Minutes of the board of Directors
14th-15th November 1994, Düsseldorf, Germany


Bruno Paternostre (Belgium)

Kristel Sarlin (Finland)

Yves Epelboin (France)

Jan Knop (Germany)

John Moriarty (Ireland)

Edgar Frackman (Germany)

Jean FranTauois Descloux (Switzerland)

Mike Collin (UK)

John Heap (UK)

Robin McDonough (UK)

Solke Veling (Netherlands)

1. Report

The meeting accepted the minutes of the meeting held in London on 26/27 April 1994.

2. Networking Report

The final comments on this report had been sent to Kristel Sarlin for inclusion.

3. EUNIS flier

The contents of the flier were considered in French, German and English. John Heap provided a number of different options for the logo for EUNIS. One of these was chosen by the meeting and this will be included in the flier. Jan Knop agreed to organise the printing and distribution of the flier.

4. Administrative Computing Survey

Chris Hendriks was unable to attend the meeting. However, he had circulated a report entitled “Survey of projects on administrative computing”. This was based on responses from seven countries.

Two conclusions were drawn:-

(i) There are a number of countries in which application software is developed and maintained by consortia of universities. The general picture is that this structure works well as long as there is a substantial financial input from the government.

(ii) Projects focused on the development of an electronic counter are very limited (although there might be local projects run by individual universities).

With the necessary care one might say that institutes are soon going to be confronted with the need to supply administrative information to a broader audience. The culture is changing in such a way that people want to get access to data electronically and no longer take technical constraints as an excuse for not getting it.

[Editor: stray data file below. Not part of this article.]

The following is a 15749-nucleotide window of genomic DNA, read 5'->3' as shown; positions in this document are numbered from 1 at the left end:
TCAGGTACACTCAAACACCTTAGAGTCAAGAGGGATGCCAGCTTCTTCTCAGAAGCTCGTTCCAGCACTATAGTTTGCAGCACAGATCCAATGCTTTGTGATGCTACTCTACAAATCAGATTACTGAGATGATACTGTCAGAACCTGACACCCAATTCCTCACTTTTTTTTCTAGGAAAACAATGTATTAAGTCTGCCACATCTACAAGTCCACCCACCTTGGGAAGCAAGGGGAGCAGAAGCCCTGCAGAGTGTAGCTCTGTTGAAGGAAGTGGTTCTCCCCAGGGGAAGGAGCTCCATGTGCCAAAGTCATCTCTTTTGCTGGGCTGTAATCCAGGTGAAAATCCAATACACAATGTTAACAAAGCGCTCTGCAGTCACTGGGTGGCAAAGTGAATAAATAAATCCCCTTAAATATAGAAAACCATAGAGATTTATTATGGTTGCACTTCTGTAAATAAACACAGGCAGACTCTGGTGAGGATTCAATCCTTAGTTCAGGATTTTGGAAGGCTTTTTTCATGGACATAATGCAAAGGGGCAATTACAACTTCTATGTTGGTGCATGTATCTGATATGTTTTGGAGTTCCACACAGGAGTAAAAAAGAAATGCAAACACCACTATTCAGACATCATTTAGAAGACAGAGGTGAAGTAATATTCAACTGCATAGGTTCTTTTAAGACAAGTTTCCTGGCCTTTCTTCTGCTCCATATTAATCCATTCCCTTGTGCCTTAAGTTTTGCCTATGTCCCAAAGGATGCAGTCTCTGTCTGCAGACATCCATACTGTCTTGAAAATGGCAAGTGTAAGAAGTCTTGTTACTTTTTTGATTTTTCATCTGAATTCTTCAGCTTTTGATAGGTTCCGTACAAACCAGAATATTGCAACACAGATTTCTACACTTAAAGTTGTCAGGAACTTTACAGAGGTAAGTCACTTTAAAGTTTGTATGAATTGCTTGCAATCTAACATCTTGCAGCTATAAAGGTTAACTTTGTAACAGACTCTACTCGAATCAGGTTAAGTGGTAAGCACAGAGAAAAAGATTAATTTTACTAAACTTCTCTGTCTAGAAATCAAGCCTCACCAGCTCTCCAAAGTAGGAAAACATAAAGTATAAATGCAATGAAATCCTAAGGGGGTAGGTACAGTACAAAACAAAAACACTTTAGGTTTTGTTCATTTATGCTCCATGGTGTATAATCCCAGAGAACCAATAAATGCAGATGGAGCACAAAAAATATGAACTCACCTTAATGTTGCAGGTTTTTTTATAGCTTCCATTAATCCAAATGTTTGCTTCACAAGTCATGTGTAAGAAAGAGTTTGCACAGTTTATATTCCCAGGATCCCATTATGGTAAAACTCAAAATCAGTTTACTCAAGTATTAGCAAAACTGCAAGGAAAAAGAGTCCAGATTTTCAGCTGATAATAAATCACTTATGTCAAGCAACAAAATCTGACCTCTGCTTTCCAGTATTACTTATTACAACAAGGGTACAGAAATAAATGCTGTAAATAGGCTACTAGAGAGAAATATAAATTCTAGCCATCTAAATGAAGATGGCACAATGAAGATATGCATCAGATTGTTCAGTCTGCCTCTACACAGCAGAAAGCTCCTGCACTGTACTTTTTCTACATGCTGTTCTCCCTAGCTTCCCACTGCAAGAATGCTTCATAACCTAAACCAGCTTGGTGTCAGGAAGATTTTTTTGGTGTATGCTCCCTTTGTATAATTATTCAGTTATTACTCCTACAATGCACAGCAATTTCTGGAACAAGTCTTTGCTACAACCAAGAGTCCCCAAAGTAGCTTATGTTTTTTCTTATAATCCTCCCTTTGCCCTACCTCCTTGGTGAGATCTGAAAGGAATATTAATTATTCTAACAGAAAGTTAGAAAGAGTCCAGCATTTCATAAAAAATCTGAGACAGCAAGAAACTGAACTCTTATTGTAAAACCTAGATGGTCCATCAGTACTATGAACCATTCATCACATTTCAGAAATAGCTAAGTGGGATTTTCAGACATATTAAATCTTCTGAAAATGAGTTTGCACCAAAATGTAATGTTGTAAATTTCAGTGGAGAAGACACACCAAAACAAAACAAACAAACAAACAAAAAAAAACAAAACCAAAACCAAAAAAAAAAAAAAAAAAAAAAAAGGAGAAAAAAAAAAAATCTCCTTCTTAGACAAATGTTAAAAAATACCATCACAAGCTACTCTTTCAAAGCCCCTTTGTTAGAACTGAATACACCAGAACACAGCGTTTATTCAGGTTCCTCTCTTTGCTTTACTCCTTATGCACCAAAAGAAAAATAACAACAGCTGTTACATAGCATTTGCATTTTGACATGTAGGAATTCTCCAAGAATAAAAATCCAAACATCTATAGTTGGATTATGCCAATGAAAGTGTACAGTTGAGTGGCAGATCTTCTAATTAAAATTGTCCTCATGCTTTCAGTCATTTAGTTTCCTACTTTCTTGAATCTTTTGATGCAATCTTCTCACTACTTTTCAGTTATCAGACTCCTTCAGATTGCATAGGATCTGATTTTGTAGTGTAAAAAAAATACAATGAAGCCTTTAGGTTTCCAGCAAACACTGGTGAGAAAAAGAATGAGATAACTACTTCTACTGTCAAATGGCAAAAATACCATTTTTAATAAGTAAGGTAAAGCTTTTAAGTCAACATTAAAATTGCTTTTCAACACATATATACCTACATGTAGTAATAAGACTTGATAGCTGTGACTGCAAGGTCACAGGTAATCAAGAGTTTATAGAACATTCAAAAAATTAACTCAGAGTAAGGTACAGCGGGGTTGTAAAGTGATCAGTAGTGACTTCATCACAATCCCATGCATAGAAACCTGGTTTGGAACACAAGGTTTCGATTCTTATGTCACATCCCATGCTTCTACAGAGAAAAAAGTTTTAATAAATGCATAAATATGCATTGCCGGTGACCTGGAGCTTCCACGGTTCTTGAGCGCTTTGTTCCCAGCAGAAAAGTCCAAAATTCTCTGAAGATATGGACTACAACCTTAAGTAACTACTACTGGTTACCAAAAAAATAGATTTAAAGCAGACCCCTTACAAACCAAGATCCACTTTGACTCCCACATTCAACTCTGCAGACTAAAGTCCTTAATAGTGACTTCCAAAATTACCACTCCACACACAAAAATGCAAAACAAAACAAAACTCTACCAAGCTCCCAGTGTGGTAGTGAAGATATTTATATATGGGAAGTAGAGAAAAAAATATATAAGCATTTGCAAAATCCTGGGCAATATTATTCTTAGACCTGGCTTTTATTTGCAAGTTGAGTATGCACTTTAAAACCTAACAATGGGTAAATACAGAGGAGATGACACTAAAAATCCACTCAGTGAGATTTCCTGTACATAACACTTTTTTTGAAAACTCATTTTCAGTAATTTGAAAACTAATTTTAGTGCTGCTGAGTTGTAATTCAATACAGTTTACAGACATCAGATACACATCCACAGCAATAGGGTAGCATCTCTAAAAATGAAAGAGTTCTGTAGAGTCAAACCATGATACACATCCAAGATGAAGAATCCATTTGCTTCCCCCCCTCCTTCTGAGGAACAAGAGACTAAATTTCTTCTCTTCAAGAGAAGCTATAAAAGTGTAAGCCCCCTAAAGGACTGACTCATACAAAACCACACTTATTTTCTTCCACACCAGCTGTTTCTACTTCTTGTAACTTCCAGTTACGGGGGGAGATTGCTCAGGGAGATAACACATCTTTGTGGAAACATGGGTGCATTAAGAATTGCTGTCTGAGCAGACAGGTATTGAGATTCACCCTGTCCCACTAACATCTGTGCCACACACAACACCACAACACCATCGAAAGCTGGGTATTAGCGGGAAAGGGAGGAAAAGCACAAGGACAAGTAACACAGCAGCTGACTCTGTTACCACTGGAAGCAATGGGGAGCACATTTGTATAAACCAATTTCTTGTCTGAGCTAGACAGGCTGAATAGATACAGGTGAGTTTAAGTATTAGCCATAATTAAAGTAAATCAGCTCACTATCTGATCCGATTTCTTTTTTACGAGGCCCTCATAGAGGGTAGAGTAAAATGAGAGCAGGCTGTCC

There are two reasons to give special attention to this development.

(a) With the increasing importance of integrating external data with internal data, setting up national projects in this field would be sensible.

(b) Institutes will have to develop a more elaborated infrastructure in order to meet the new requirements (integrated and user-friendly access to information independent of place and time).

Since the challenges we are going to face will be quite similar to all of us, it was recommended to take ‘the electronic counter’ as one of the themes of next year’s EUNIS conference.

5. Software Survey

Robin McDonough tabled a report which he and Mike Johnston from CHEST had compiled from the survey which had been carried out. As expected, it was difficult to compare the replies from different countries although it was possible to identify some products as being particularly expensive in certain countries.

6. Proposed Structure for EUNIS Information

Yves Epelboin proposed a structure for a EUNIS WWW server.

  • Establish a base for a EUNIS WWW server
  • Establish a base for a EUNIS WWW server
  • Welcome page
  • Basic information about EUNIS
  • Activities
    • Meetings (short summaries of board meeting)
    • Congress
    • Publications (possibility to retrieve them through FTP anonymous)
  • Pointers to National Servers for EUNIS members Each national WWW server should provide:
    • National member policy and activity both in own language and English
    • pointer(s) to other national services of interest
  • EUNIS news
    • EUNIS open distribution list
    • EUNIS archives

The idea is that each country is solely responsible for the information provided to the international community. EUNIS central server provides only the pointer to one national page, so that each country may easily modify and update the information.

The philosophy is the same for most local information. For instance the central server will provide a pointer to the document written by Kristel Sarlin on the networks in Europe. The document itself will be stored in Finland. The information about the Congress will be at Dusseldorf University and the central server will point to it.

7. Date of next meeting

It was agreed that the next meeting would be held in Louvain La Neuve, Belgium in May 1995.

Robin Mc Donough